The "Porgy and Bess" movie soundtrack was one of my favorite albums during my childhood, frequently played on my father's 1960s-vintage cabinet hi-fi.
George Gershwin's "Summertime," "It Ain't Necessarily So," "Bess, You Is My Woman Now" and "There's a Train That's Leavin' Soon for New York" have remained bright in my mind along with songs from another classic musical that brought joy to those long summer afternoons: "My Fair Lady."
While criticized through the years for racial condescension and stereotypes, Gershwin's opera remains a landmark musical achievement, mainly because of its classic songs. After an initial 124 performances on Broadway, the opera has risen in popularity, although a Broadway revival several years ago sputtered.
The 1959 film version, starring Sidney Poitier and Dorothy Dandridge and directed by Otto Preminger, of all people, was a critical disappointment and quickly pulled from theaters because of the racial controversy and refusal of Southern theaters to book it.
"Porgy and Bess" takes place in Charleston's black community of "Catfish Row" during the 1920s, and I wanted to delve more into the opera's background during a recent trip to the old South Carolina port city.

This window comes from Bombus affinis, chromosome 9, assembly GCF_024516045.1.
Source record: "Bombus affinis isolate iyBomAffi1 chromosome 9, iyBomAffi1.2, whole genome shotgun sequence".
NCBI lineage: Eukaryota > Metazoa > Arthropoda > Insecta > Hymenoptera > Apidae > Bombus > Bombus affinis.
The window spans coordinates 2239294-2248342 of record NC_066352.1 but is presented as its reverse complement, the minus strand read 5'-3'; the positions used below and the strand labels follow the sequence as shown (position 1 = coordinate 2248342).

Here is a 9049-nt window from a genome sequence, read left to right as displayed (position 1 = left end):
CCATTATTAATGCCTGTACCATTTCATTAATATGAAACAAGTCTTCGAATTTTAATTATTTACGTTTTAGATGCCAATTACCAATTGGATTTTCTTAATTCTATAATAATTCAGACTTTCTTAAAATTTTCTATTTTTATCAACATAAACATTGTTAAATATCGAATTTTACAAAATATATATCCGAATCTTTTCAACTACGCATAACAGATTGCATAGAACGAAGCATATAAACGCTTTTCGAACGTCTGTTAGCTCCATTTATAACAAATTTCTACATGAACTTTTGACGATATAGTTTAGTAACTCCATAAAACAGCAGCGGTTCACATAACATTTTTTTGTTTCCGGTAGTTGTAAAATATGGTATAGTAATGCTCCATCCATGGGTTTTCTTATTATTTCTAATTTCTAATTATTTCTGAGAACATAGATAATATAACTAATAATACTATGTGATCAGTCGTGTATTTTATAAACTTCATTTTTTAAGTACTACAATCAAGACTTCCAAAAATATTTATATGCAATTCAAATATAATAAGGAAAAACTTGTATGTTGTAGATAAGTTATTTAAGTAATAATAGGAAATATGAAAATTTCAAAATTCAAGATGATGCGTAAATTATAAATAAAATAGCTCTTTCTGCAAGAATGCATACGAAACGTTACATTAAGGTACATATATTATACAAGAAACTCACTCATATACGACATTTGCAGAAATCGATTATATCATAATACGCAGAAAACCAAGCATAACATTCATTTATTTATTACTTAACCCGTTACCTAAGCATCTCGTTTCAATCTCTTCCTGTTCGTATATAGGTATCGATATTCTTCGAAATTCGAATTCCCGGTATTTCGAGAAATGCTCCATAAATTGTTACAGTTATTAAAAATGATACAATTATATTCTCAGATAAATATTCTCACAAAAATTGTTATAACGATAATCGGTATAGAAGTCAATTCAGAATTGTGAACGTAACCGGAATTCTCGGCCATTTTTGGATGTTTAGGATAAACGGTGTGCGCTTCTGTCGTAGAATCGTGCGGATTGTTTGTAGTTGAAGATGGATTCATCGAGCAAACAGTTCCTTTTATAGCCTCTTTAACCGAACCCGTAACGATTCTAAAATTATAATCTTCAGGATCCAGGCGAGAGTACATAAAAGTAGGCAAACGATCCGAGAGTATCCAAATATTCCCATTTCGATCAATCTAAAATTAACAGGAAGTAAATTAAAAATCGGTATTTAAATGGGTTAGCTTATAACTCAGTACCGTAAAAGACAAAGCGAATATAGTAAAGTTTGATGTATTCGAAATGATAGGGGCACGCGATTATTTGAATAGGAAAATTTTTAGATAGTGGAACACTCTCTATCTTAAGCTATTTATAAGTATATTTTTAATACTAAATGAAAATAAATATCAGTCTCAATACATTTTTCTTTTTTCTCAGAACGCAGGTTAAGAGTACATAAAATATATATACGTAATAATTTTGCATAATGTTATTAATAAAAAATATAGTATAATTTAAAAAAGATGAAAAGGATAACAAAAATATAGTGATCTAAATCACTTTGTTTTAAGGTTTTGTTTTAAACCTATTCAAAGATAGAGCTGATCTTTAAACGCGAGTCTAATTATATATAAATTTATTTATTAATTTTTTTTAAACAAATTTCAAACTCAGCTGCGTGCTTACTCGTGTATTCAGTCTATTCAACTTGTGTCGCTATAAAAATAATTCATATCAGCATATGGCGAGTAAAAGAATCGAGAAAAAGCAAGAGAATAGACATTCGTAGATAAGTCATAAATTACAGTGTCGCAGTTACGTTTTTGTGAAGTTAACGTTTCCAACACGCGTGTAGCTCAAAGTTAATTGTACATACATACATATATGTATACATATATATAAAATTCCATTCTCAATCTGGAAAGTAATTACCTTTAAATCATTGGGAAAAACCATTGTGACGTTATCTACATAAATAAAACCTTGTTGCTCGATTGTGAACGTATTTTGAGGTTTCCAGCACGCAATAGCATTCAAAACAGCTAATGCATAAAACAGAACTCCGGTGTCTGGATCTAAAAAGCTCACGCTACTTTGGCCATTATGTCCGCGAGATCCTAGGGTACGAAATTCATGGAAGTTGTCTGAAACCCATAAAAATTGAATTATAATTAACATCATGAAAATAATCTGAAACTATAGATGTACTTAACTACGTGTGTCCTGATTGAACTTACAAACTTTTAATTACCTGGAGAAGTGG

My wishes were fulfilled by an excellent walking tour of downtown Charleston led by professor, historian and author Damon L. Fordham. With his encyclopedic knowledge of Charleston, Fordham detailed the rich history of virtually every inch of sidewalk covered. Titled a tour of black Charleston, the experience uncovered the intimate intertwining of black and white culture.
After beginning the tour with a soul-stirring harmonica rendition of "Summertime," Fordham eventually led us to the site of "Catfish Row," where a crippled street vendor named Samuel Smalls peddled his wares from a goat-pulled cart. The white novelist Dubose Heyward used Smalls as a model for the main character in his 1925 novel "Porgy," the basis for the opera. Along with others who've read the book, Fordham praised the novel as a literary work.
Heyward is given co-credit for the opera's libretto with Gershwin. Although he is often credited with writing the lyrics for "Summertime" and other songs, Gershwin's brother and regular partner Ira Gershwin also receives credit from ASCAP. Stephen Sondheim believes Heyward wrote "Summertime," and praises him for its haunting quality.
Close to Heyward's home, Catfish Row is now an upscale gated residence. Porgy's cries of "devil crab, devil crab" would cause today's wealthy residents to shudder. Fordham pointed out that the area, including nearby East Bay Street, was once the site of rough bars and prostitution until massive gentrification following Hurricane Hugo. Now, the area's tapestry of voices and personalities remains only in the opera and book.
While Gershwin and Heyward now would be accused of cultural appropriation, the opera's songs stand apart as testaments to the human spirit.